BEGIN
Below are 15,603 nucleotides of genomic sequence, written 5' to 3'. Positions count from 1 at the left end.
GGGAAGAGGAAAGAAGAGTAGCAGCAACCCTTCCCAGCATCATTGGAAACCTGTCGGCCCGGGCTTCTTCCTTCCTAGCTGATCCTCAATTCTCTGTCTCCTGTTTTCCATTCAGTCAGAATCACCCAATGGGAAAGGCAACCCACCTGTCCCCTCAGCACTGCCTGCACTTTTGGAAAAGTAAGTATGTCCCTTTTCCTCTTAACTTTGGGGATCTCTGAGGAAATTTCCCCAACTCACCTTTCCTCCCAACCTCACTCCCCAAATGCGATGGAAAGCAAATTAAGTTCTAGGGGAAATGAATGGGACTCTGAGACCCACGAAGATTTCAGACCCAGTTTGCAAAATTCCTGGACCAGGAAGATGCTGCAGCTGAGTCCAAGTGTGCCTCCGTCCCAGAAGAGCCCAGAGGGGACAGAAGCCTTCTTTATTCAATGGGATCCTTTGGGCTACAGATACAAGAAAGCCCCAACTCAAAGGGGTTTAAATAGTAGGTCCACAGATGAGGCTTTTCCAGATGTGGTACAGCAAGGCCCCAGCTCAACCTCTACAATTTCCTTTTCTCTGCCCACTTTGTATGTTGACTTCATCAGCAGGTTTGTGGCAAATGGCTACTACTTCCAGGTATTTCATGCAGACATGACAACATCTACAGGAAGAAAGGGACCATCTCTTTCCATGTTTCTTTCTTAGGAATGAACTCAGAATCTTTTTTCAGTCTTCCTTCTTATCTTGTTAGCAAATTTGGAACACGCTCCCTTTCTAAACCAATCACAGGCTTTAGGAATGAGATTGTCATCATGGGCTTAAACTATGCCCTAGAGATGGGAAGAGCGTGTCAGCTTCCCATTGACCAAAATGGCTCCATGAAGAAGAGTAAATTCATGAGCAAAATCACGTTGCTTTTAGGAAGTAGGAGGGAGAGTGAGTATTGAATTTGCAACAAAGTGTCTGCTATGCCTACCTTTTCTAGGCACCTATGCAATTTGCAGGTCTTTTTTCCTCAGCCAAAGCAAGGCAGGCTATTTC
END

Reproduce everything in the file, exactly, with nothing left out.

Below are 15,603 nucleotides of genomic sequence, written 5' to 3'. Positions count from 1 at the left end.
GGGAAGAGGAAAGAAGAGTAGCAGCAACCCTTCCCAGCATCATTGGAAACCTGTCGGCCCGGGCTTCTTCCTTCCTAGCTGATCCTCAATTCTCTGTCTCCTGTTTTCCATTCAGTCAGAATCACCCAATGGGAAAGGCAACCCACCTGTCCCCTCAGCACTGCCTGCACTTTTGGAAAAGTAAGTATGTCCCTTTTCCTCTTAACTTTGGGGATCTCTGAGGAAATTTCCCCAACTCACCTTTCCTCCCAACCTCACTCCCCAAATGCGATGGAAAGCAAATTAAGTTCTAGGGGAAATGAATGGGACTCTGAGACCCACGAAGATTTCAGACCCAGTTTGCAAAATTCCTGGACCAGGAAGATGCTGCAGCTGAGTCCAAGTGTGCCTCCGTCCCAGAAGAGCCCAGAGGGGACAGAAGCCTTCTTTATTCAATGGGATCCTTTGGGCTACAGATACAAGAAAGCCCCAACTCAAAGGGGTTTAAATAGTAGGTCCACAGATGAGGCTTTTCCAGATGTGGTACAGCAAGGCCCCAGCTCAACCTCTACAATTTCCTTTTCTCTGCCCACTTTGTATGTTGACTTCATCAGCAGGTTTGTGGCAAATGGCTACTACTTCCAGGTATTTCATGCAGACATGACAACATCTACAGGAAGAAAGGGACCATCTCTTTCCATGTTTCTTTCTTAGGAATGAACTCAGAATCTTTTTTCAGTCTTCCTTCTTATCTTGTTAGCAAATTTGGAACACGCTCCCTTTCTAAACCAATCACAGGCTTTAGGAATGAGATTGTCATCATGGGCTTAAACTATGCCCTAGAGATGGGAAGAGCGTGTCAGCTTCCCATTGACCAAAATGGCTCCATGAAGAAGAGTAAATTCATGAGCAAAATCACGTTGCTTTTAGGAAGTAGGAGGGAGAGTGAGTATTGAATTTGCAACAAAGTGTCTGCTATGCCTACCTTTTCTAGGCACCTATGCAATTTGCAGGTCTTTTTTCCTCAGCCAAAGCAAGGCAGGCTATTTC